How think tanks raise funds and how much they reveal about their financial sources have been the subject of much discussion. The recent survey by Smart Thinking showed a broadly even split between those who think all donations should be declared; those who believe it should only be for any donations over £500 and those who do not think any donations should have to be revealed. While accepting that there is always room for debate about funding mechanisms and levels of transparency, this article focuses on the functional techniques for encouraging funders to support a think tank, and also provide tips on maintaining that support.
As for many types of organization, think tanks’ funding can be fickle. Interest in think tanks can be affected by a range of factors such as the political climate and election cycles. Resources can be stretched when demand for reports, events and insights into particular topics gains momentum. Think tanks provide a flow of ideas over a period of time and are uniquely placed to provide steady challenges which help to inform policy. This expertise is special in the information ecosystem and is why the financial sustainability of think tanks is crucial, along with the partnerships that they form.
Think tanks have to be nimble to deal with a range of stakeholders. Economic cycles play their part too. An economy-wide recession will lead to a downturn in donations to think tanks. The opposite can also be true: when the chips are down, interested parties ramp up their spending on think tank work as part of a strategy to help bring about better times. Finally, specific groups of funders or individual donors may increase or reduce their spend depending on their own fortunes.
Given these potential changes in circumstances, it is critical that every think tank has a strategy for raising funds, a contingency plan and robust operations to ensure success.
It is well worth seeking advice on different funding models and types of funders at the outset, and then undertaking periodic reviews with the help of advisers not involved in the day-to-day running of the think tank. There are a many consultants who offer such services and can take a deep-dive or light-touch review of the possibilities, depending on budget and stage of development. There are other sources of help too such as think tanks’ own advisory boards which often include individuals with a lifetime of business experience and contacts. Groups like Smart Thinking which offer networking, exchanges of ideas and informal get-togethers for people working in the sector are also very good places to pick up tips.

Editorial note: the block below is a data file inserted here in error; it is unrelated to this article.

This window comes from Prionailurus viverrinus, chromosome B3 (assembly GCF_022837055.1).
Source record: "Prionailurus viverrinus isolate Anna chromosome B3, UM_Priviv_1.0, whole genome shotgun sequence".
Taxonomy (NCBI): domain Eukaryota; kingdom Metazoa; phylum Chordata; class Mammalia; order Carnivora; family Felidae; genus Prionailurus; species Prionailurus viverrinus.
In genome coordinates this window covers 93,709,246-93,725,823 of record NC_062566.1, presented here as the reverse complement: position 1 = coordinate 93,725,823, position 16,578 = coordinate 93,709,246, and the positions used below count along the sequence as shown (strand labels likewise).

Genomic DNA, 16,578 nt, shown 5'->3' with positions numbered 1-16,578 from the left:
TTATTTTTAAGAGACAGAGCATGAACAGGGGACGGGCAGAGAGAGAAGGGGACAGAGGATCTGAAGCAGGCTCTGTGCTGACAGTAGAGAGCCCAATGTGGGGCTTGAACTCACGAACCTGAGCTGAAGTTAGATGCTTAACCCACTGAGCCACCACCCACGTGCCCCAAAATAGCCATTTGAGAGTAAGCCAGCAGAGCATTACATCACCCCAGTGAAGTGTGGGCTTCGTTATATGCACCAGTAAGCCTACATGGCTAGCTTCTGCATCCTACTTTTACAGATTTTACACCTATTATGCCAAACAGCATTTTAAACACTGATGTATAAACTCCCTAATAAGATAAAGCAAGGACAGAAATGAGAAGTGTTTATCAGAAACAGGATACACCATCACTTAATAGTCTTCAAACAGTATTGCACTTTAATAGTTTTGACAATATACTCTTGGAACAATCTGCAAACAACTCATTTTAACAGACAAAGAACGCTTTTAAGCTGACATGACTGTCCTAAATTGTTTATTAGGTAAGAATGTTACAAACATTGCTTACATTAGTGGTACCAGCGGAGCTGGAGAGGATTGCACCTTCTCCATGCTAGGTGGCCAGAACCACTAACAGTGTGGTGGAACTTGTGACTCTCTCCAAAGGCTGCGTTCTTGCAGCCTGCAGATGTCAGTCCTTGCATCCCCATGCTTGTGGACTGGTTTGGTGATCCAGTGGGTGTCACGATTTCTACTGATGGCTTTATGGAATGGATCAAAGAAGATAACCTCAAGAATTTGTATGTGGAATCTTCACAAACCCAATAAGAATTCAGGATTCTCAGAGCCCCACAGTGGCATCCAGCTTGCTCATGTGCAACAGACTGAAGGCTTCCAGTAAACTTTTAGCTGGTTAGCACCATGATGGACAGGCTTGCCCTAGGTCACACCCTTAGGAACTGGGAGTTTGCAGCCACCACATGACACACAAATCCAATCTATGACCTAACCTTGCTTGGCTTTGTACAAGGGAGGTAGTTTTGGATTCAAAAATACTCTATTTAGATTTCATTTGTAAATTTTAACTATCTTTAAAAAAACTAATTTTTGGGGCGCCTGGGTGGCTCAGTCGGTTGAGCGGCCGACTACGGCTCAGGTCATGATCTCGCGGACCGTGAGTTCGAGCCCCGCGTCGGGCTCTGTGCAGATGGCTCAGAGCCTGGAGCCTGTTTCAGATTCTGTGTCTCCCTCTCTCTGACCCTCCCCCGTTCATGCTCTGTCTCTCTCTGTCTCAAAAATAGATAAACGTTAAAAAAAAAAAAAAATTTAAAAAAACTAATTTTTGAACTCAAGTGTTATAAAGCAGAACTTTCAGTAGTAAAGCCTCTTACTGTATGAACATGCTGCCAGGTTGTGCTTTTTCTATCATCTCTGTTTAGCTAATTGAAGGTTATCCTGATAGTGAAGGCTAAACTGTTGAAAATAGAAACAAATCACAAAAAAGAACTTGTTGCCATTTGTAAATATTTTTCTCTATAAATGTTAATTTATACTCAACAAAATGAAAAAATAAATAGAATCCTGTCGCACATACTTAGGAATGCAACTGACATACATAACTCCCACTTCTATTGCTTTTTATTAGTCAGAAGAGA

A quick survey of a handful of the UK’s think tanks reveals that there are many possible sources of funding. Some rely largely on specific individual donors, others on funding from businesses. Many draw on funds from charitable foundations and also from stakeholders who share the vision of the think tank, or who benefit from consuming the think tank’s output. Event and party conference sponsorship is a significant revenue stream for many. Consultancy is also an option. Having all your eggs in one basket can be risky and diversifying your funding streams helps to offset this.
Employing staff dedicated to developing and maintaining funding streams with partners is a key step. Professional fundraisers and partnership managers come from a variety of backgrounds, so it is worth keeping an open mind as to who will succeed. Many think tanks actively seek new recruits through internships, for example. My think tank, the Higher Education Policy Institute, has offered paid internships to students for a number of years, and also recruited new graduates into full-time roles. While these roles tend to be policy-focused, in a small organization like ours, some fundraising and partnership work is often also involved. In addition, all employees benefit from training and on-going professional development; allocating some resources to training staff in how to develop and maintain partnerships and fundraising are investments that will pay later.